Tag Archives: history

Padre Damaso’ and the friars: Myth versus reality

This article was written by Pio Andrade Jr. This appeared on for the Philippine Daily Inquirer’s Lifestyle section on January 25, 2016.

If the Augustinians, Franciscans, Dominicans and Recollects were mostly evil like Damaso, how was Spain able to hold PH for 350 years with a ridiculously low occupying army?

EXACTLY a year ago when Pope Francis visited the Philippines, Carlos Celdran, who claims to be a culture and history guide for tourists and heritage buffs, made a public appeal for the Pope to intervene in his civil case for “offending religious feelings.”

The case was filed against him when he disrupted a service in 2010 at the Manila Cathedral by donning the gentleman’s suit à la Jose Rizal and crying “Padre Damaso!” (a reference to the villain in Rizal’s fiction) at Cardinal Gaudencio Rosales and priests and policemen (who were attending the service).
Celdran, who did the stunt to protest alleged Church violation of the separation of Church and state by its political activism, had called for forgiveness, but he was nonetheless convicted by the Manila court. He had vowed to appeal his conviction at the Supreme Court.
Now that the Philippines is observing the first anniversary of the Pope’s visit and hosting for the second time the International Eucharistic Congress since 1937, it would be worthwhile to look closely at the issue.

Is the fictional Padre Damaso an accurate representation of the friars who dominated Philippine life during the Spanish era?

If the friars—the Augustinians, Franciscans, Dominicans and Recollects—were mostly evil like Damaso, how was Spain able to hold the Philippines for 350 years with a ridiculously low army of occupation?

If the friars were evil Damasos, would Catholicism, which for the past 100 years has been painted black by public education, be deeply implanted in Filipino hearts?

If most of the friars were evil, there would have been many records of lynching of priests by the natives. But how come no such accounts can be found in history books, even those written by historians critical of Spain and the friars?

Let us look at the accomplishments of the friars during the Spanish era which are not adequately described—if they are mentioned at all—in history textbooks.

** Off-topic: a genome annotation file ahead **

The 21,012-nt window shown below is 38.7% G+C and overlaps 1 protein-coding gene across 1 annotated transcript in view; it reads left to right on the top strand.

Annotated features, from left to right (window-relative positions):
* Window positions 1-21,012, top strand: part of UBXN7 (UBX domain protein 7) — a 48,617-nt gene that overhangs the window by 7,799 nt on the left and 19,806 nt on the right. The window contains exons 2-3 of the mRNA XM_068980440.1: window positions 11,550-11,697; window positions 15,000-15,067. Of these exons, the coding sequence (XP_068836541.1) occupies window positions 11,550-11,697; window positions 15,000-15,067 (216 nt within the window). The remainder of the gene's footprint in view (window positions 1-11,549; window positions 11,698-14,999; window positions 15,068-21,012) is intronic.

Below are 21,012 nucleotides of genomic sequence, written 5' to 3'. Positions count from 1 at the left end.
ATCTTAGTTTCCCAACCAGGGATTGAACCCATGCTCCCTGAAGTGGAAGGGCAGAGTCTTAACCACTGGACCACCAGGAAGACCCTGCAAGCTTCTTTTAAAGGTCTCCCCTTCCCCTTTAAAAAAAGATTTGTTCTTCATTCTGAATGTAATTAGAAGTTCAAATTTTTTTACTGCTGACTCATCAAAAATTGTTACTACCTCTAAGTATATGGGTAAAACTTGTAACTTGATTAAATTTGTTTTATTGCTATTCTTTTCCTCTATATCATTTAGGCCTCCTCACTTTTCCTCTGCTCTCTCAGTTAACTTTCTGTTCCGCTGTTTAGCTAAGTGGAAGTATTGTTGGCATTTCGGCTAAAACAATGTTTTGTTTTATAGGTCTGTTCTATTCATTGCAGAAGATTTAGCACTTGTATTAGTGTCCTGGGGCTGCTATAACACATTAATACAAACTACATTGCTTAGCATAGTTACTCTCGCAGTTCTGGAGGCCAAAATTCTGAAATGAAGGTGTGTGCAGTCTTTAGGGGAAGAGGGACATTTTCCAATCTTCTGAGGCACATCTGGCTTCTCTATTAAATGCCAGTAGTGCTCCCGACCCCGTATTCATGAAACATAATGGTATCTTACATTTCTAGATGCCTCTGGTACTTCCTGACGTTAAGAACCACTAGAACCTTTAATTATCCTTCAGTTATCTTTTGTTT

The friars propagated many useful plants from Mexico during the Manila-Acapulco Galleon Trade.

In history textbooks and press articles, the Galleon Trade has been simplified as the commercial exchange of Mexican silver with Chinese silk and spices. But many Filipinos do not know of the Mexican plants that came with the galleons, such as corn (maiz), camote (camotl), peanuts, tomato, sunflower, ipil-ipil, cacao, indigo, kalachuchi, marigold, kamatchili (quamochitl), kakawati, maguey, tobacco, acacia, caballero,
papaya, chico, coffee, pineapple, guava.

These plants have increased the Philippines’ food supply, providing us new medicines, giving rise to rural industries, and beautifying backyards and plazas.

Some of the better-known friars responsible for the introduction of such flora were: Fr. Jose Davila (cacao and chocolate making); Fr. Diego Garcia (tobacco and cigar making); Fr. Tomas Moncada (wheat); Fr. Octavio (indigo and processing of indigo dyestuff); and Fr. Antonio Sedeno (mulberry; he was a Jesuit, not a friar, but just the same a Catholic missionary like the friars).

Philippine history textbooks are silent about Mexican plants being introduced locally and the big role the friars played in propagating them all over the country. Some of the plants led to the establishment of extensive rural industries such as cigar, indigo dye, tanning leather, chocolate and coffee.

But the friars also propagated useful plants from neighboring Asian countries. They popularized the use of moras or vetiver for erosion control of irrigation canals and small streams; citrus plant species from China for eating and cooking; rosemary and thyme for home remedies; and sugarcane from China for the manufacture of sweets.

The Dominicans brought Tonkin seeds (from Vietnam, of course) and showed the plant’s medicinal potentials.

The friars built roads and bridges for transportation.

Dominican Fr. Juan Villaverde built over 100 kilometers of roads in Pangasinan, Nueva Vizcaya and Kiangan. He also pointed out the Dalton Pass as the gateway to Cagayan Valley.

Recollect Fr. Pedro Cuenca built the Bacolod-Minulan Road in Negros; Franciscan Fr. Victorino del Moral built the famous Puente del Caprichio in Majayjay, Laguna; and Fr. Andres Patino built the Tinajeros Bridge in Malabon.